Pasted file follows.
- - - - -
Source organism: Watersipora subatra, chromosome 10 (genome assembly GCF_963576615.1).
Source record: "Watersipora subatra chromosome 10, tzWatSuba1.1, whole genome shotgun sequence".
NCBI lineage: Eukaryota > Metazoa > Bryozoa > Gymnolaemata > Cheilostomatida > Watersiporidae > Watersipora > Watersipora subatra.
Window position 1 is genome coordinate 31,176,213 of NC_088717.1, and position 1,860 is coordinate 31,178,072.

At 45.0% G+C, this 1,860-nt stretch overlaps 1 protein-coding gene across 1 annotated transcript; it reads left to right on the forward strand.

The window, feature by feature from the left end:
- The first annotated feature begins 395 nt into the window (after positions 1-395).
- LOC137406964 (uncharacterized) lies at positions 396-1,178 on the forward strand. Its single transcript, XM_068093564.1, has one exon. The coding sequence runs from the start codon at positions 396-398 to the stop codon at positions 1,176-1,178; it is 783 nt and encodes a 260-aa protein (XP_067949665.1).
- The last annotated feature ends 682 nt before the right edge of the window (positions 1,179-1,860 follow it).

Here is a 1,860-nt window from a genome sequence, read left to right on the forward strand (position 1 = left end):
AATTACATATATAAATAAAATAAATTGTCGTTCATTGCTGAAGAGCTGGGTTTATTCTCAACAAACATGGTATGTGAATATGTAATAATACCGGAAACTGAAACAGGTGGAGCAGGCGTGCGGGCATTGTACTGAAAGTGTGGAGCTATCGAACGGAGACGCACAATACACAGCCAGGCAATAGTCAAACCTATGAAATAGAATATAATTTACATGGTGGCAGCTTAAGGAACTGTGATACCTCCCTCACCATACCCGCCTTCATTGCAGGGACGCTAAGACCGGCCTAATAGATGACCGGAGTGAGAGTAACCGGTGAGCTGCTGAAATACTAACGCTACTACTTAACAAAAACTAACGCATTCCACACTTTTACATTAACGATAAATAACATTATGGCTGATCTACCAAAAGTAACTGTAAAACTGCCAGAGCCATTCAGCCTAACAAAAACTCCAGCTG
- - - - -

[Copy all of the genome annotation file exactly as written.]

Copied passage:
Source organism: Watersipora subatra, chromosome 10 (genome assembly GCF_963576615.1).
Source record: "Watersipora subatra chromosome 10, tzWatSuba1.1, whole genome shotgun sequence".
NCBI lineage: Eukaryota > Metazoa > Bryozoa > Gymnolaemata > Cheilostomatida > Watersiporidae > Watersipora > Watersipora subatra.
Window position 1 is genome coordinate 31,176,213 of NC_088717.1, and position 1,860 is coordinate 31,178,072.

At 45.0% G+C, this 1,860-nt stretch overlaps 1 protein-coding gene across 1 annotated transcript; it reads left to right on the forward strand.

The window, feature by feature from the left end:
- The first annotated feature begins 395 nt into the window (after positions 1-395).
- LOC137406964 (uncharacterized) lies at positions 396-1,178 on the forward strand. Its single transcript, XM_068093564.1, has one exon. The coding sequence runs from the start codon at positions 396-398 to the stop codon at positions 1,176-1,178; it is 783 nt and encodes a 260-aa protein (XP_067949665.1).
- The last annotated feature ends 682 nt before the right edge of the window (positions 1,179-1,860 follow it).

Here is a 1,860-nt window from a genome sequence, read left to right on the forward strand (position 1 = left end):
AATTACATATATAAATAAAATAAATTGTCGTTCATTGCTGAAGAGCTGGGTTTATTCTCAACAAACATGGTATGTGAATATGTAATAATACCGGAAACTGAAACAGGTGGAGCAGGCGTGCGGGCATTGTACTGAAAGTGTGGAGCTATCGAACGGAGACGCACAATACACAGCCAGGCAATAGTCAAACCTATGAAATAGAATATAATTTACATGGTGGCAGCTTAAGGAACTGTGATACCTCCCTCACCATACCCGCCTTCATTGCAGGGACGCTAAGACCGGCCTAATAGATGACCGGAGTGAGAGTAACCGGTGAGCTGCTGAAATACTAACGCTACTACTTAACAAAAACTAACGCATTCCACACTTTTACATTAACGATAAATAACATTATGGCTGATCTACCAAAAGTAACTGTAAAACTGCCAGAGCCATTCAGCCTAACAAAAACTCCAGCTG